I always thought of myself as someone who thinks about others, but this work makes me feel the weight and enormity of it all, how overwhelming it must be. We as individuals often live in our own space with our own worries, and then you have people with such different—more vital concerns
What have you learned about the systems that provide and sometimes complicate the process of securing identification?
I have found that people really do want to be helpful for the most part, but there are a lot of rules. Sometimes it can be very challenging when people are not moving forward with the process or it is simply taking forever. One birth certificate was weeks overdue. I called many times and they consistently told me they were processing it, but a week later there would be no progress. The Member stopped coming as a result, so I’m not sure what happened with that case.
How did you get involved?
I was previously involved with Love Chapel Hill, an action-orientated, church-based organization whose mission is to help the homeless within our community. And then I think I met Jon or Maggie(CEF’s Co-founders) at Starbucks and they told me about CEF.
Ultimately, I saw the need. I had friends who were already coming to me asking if I could help them procure documentation for others. I approached Maggie or Jon and said “what if I came in for a few hours a week and helped members with this sort of thing,” and that is exactly what ended up happening!
What is the hardest case you have worked on?
Often times I am asked to establish ID for individuals who need to keep their whereabouts confidential. My concern has been that an individual trying to get an ID would end up on the public record, and risk them being found. Usually, I tell the individuals that this is a risk that cannot be taken in their situation and that the best course of action is to talk to the attorney general or someone in the state department.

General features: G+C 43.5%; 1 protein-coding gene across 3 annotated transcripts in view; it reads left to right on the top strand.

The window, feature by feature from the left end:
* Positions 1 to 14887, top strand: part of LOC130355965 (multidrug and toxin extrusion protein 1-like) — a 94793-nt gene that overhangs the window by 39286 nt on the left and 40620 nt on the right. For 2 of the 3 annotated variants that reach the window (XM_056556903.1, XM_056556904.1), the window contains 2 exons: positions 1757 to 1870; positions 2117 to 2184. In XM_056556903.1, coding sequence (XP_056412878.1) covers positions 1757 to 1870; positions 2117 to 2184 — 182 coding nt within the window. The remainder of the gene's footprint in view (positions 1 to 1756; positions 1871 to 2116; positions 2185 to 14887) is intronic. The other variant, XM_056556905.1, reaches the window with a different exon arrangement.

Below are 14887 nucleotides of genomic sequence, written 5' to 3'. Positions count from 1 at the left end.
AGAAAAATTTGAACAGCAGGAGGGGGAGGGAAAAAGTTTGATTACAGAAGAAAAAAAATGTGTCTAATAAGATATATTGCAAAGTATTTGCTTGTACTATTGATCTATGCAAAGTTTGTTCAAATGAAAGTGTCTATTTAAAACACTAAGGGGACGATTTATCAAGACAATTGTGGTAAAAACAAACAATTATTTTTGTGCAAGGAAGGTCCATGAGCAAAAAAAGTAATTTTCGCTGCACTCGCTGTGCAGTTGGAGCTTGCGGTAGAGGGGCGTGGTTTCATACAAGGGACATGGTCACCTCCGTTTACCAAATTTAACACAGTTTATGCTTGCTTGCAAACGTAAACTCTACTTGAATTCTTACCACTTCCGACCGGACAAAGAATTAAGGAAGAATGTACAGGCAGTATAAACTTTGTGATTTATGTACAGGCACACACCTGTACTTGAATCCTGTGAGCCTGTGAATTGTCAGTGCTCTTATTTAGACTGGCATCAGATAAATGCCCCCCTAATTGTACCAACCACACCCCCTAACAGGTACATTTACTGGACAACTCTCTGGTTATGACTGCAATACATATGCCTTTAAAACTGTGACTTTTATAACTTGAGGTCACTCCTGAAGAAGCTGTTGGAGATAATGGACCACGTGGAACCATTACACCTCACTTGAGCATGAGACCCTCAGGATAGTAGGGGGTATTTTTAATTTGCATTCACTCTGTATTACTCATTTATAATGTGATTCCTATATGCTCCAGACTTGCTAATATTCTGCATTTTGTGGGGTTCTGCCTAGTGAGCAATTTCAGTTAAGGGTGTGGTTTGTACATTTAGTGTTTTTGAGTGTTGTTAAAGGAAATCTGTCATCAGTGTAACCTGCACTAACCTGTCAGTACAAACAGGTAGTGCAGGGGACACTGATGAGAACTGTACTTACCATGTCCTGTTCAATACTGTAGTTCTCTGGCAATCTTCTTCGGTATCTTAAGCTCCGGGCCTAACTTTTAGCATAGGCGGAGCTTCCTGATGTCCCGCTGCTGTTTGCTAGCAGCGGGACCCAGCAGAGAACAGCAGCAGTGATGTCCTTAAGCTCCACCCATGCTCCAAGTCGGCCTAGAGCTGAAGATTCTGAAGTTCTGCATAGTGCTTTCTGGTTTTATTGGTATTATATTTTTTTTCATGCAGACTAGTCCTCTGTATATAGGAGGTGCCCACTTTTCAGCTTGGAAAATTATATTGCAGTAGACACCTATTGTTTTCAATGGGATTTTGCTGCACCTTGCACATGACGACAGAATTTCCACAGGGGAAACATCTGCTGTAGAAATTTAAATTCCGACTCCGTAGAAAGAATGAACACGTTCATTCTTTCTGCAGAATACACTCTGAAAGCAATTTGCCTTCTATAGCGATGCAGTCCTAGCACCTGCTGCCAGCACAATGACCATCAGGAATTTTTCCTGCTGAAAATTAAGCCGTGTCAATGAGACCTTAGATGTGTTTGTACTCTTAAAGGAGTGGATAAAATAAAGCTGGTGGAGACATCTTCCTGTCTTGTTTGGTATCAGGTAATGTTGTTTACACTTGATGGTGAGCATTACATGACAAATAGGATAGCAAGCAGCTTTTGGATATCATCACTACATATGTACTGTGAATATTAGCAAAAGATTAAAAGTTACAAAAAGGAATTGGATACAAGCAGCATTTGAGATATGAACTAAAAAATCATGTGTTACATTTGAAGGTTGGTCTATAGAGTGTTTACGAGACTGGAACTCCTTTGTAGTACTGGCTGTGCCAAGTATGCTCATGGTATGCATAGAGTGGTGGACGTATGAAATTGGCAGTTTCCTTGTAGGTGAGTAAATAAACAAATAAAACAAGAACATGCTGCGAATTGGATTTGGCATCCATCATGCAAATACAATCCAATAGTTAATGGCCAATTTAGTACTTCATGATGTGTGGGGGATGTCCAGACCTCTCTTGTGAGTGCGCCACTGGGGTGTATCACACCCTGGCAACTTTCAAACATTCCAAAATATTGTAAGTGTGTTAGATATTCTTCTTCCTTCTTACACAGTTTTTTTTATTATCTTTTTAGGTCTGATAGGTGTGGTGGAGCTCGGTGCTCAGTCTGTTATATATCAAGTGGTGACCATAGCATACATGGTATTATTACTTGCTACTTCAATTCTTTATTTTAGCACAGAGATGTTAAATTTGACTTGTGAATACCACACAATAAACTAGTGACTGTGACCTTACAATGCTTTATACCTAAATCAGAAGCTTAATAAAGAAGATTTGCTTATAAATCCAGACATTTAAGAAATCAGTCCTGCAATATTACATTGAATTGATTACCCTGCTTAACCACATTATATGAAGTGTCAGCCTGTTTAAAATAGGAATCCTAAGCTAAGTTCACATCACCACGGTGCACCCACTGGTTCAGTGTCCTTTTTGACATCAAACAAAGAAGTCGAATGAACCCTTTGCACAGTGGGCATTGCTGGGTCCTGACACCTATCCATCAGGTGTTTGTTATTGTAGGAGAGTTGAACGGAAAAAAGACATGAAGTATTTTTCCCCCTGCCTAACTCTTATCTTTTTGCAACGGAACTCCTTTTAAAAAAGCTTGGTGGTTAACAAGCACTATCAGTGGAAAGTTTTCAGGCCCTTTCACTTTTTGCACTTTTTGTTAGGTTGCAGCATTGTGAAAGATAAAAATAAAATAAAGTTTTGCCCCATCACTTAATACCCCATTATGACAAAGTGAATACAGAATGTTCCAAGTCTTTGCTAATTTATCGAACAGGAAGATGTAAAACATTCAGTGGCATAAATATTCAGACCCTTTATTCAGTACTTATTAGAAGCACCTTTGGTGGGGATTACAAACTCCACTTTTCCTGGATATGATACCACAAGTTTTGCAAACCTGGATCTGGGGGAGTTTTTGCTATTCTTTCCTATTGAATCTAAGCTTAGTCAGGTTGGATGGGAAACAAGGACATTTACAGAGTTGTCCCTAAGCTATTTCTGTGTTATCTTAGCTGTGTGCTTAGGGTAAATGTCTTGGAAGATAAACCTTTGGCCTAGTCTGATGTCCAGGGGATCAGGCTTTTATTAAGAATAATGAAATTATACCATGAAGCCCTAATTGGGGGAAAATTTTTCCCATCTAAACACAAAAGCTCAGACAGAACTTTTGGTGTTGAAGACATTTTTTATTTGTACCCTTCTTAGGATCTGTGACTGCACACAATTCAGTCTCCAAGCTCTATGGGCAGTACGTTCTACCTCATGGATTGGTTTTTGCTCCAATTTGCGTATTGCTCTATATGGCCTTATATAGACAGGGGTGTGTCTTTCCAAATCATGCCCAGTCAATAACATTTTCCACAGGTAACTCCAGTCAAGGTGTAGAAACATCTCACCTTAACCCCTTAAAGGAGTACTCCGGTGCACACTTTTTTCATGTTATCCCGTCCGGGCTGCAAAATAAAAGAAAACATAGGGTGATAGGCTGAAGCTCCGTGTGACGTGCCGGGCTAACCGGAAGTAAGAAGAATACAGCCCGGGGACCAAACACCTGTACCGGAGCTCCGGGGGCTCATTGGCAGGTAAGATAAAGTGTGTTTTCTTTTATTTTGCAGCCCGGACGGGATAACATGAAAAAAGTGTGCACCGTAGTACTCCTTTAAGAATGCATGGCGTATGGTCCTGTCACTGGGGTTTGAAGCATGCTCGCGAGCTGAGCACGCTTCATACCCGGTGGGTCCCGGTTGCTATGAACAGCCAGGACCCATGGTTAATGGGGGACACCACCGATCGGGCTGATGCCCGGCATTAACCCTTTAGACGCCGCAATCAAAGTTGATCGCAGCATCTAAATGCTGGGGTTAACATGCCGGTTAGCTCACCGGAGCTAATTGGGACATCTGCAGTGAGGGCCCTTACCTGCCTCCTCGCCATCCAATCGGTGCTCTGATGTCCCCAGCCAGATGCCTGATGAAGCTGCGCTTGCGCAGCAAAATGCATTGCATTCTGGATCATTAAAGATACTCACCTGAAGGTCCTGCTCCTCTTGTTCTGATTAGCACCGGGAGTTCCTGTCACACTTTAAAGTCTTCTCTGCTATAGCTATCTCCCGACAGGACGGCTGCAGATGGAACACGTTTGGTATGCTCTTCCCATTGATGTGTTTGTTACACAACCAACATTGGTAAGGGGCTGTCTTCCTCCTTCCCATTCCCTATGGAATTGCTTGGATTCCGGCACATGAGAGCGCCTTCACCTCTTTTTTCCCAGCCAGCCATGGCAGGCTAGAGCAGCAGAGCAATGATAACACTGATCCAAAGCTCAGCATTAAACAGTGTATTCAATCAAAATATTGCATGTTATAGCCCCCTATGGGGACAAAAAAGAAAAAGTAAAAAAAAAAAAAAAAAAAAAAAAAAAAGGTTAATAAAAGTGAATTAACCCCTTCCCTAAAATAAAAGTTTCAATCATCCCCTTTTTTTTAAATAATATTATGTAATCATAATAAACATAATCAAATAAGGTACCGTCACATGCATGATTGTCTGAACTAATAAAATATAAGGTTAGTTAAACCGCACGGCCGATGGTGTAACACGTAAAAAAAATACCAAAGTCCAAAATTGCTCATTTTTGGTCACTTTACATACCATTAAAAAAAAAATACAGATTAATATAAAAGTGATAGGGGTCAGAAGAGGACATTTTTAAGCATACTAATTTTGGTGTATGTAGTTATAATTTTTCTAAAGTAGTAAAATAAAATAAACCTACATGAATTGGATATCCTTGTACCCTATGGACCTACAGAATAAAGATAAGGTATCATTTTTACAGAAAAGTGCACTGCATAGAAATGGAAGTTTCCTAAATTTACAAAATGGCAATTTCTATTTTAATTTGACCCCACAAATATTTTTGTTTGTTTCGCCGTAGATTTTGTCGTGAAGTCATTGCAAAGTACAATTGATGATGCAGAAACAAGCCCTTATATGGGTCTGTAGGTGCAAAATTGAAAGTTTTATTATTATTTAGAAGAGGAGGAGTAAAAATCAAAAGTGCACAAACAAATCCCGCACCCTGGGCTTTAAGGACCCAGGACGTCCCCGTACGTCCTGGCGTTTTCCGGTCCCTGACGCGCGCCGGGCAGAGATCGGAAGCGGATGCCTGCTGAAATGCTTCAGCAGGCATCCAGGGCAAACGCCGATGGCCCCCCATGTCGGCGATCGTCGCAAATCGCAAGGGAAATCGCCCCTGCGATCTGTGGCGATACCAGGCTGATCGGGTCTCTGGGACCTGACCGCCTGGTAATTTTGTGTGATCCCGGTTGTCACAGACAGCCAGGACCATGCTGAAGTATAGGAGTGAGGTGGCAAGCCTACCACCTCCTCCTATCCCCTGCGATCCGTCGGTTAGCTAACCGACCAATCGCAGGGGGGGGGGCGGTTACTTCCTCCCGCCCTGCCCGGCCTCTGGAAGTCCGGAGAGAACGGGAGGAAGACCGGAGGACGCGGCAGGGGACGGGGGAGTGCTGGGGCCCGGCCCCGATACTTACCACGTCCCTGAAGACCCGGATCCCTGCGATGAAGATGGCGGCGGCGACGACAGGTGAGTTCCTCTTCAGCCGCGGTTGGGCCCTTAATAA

What has been your most inspirational case?
I once had a member that was so persistent in asking me, ‘when am I gonna get it, when am I gonna get it’ because he urgently needed it for a job application. He was so persistent that when I saw him on Columbia Street, he came up to me to tell me he still had not received his ID. At that very moment, I put my stuff down and called up vital records right then and there. He got his ID not long after.
CEF is offering community nonprofits, premium downtown offices!
Starting at $350/month — 5 Offices Available!
Discounted rates when leasing multiple offices!
- Utilities, high-speed Wi-Fi and janitorial services
- Furnished offices available at no extra cost
- Shared conference room
- Non-Profit Partners!
- Opportunities for program collaboration
- Shared resources and collective impact
- Where: Ground floor of 208 N. Columbia Street, Chapel Hill
- Contact: firstname.lastname@example.org | 919-200-0233
- More about the OC Hub at: www.communityef.org/oc-hub